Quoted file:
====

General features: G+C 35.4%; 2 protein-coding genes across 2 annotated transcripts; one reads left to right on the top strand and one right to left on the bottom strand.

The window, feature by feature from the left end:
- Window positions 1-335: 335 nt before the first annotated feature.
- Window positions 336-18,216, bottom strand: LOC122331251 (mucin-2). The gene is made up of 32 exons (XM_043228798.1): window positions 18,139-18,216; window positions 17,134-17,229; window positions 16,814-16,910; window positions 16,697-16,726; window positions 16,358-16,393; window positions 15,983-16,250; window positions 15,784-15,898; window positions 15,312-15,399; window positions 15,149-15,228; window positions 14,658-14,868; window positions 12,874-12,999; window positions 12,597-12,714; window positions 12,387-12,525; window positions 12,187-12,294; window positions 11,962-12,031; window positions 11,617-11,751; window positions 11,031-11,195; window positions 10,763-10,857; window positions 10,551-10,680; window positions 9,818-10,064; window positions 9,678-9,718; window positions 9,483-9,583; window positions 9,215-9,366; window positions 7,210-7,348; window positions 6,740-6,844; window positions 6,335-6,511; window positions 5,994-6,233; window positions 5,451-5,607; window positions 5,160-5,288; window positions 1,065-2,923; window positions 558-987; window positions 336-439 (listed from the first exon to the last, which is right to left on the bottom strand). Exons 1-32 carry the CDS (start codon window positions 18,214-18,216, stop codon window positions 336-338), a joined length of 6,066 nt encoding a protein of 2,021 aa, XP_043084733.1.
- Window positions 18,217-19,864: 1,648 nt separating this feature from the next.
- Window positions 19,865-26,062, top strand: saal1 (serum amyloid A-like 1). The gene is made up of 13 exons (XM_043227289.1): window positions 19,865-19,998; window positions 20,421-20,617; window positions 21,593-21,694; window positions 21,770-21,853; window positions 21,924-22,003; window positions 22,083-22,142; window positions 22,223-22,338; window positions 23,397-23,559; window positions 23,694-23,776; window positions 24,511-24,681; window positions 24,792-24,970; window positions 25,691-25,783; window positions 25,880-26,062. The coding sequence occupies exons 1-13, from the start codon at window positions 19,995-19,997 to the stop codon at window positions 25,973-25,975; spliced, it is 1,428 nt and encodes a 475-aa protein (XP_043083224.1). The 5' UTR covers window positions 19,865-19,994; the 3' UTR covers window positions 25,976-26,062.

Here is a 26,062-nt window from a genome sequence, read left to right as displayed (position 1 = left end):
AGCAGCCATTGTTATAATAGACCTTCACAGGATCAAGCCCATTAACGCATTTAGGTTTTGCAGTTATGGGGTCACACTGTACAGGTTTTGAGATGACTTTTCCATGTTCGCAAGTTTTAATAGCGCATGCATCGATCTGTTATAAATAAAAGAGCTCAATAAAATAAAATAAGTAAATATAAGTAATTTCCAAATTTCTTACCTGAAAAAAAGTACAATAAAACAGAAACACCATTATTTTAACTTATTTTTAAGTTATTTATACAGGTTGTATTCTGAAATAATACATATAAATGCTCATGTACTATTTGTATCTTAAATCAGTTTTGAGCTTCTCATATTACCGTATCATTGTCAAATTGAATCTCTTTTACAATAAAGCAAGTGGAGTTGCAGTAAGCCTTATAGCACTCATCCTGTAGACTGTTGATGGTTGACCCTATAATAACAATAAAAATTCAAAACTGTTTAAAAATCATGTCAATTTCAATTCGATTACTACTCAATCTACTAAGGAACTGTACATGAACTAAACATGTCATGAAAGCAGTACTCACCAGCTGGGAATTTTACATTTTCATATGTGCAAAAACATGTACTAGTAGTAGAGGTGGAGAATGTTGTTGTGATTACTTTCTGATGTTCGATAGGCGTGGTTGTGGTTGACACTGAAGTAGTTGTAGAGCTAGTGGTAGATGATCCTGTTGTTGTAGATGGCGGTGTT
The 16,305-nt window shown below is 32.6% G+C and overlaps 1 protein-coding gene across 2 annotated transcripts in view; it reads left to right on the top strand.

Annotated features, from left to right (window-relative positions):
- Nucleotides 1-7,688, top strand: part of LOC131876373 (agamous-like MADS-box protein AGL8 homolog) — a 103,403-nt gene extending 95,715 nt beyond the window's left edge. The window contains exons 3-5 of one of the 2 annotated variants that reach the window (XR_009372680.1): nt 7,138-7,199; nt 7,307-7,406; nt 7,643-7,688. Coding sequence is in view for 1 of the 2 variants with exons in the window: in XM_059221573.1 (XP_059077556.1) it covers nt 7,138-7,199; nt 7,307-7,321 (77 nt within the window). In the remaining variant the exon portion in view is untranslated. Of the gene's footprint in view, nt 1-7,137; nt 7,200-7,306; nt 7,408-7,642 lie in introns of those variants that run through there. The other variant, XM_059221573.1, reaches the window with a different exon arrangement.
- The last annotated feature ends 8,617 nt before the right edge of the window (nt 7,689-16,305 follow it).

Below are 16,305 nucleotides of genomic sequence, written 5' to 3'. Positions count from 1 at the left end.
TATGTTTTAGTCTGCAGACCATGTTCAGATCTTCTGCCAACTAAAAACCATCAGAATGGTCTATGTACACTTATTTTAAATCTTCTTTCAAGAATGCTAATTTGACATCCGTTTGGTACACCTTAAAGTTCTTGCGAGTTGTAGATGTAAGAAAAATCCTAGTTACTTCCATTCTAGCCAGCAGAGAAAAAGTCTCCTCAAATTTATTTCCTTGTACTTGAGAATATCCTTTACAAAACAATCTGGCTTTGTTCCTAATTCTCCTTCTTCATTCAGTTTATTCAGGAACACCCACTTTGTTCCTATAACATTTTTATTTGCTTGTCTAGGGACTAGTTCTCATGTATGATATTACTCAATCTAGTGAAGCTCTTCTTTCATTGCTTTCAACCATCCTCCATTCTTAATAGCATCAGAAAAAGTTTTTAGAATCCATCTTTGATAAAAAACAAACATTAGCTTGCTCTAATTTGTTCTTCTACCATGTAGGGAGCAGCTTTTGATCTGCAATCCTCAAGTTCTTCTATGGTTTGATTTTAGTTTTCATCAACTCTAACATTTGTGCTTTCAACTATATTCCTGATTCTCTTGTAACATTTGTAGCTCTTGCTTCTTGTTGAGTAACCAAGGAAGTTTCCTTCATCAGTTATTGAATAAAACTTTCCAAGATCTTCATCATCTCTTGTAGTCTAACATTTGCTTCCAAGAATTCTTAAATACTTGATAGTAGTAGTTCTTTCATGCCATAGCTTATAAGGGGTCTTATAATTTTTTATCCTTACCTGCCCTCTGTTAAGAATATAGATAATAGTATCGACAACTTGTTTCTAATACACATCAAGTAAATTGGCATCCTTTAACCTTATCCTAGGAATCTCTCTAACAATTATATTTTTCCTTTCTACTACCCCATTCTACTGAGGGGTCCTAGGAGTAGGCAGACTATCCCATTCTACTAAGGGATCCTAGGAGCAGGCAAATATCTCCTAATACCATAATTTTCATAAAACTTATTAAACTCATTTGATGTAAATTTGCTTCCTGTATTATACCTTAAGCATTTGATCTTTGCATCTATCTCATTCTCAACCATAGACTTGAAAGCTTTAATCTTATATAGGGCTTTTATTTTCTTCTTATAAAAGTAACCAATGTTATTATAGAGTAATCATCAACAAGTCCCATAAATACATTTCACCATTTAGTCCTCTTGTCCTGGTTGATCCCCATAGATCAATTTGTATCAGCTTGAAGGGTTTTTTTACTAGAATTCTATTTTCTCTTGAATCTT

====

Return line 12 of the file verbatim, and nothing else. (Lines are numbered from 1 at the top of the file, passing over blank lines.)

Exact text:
- The last annotated feature ends 8,617 nt before the right edge of the window (nt 7,689-16,305 follow it).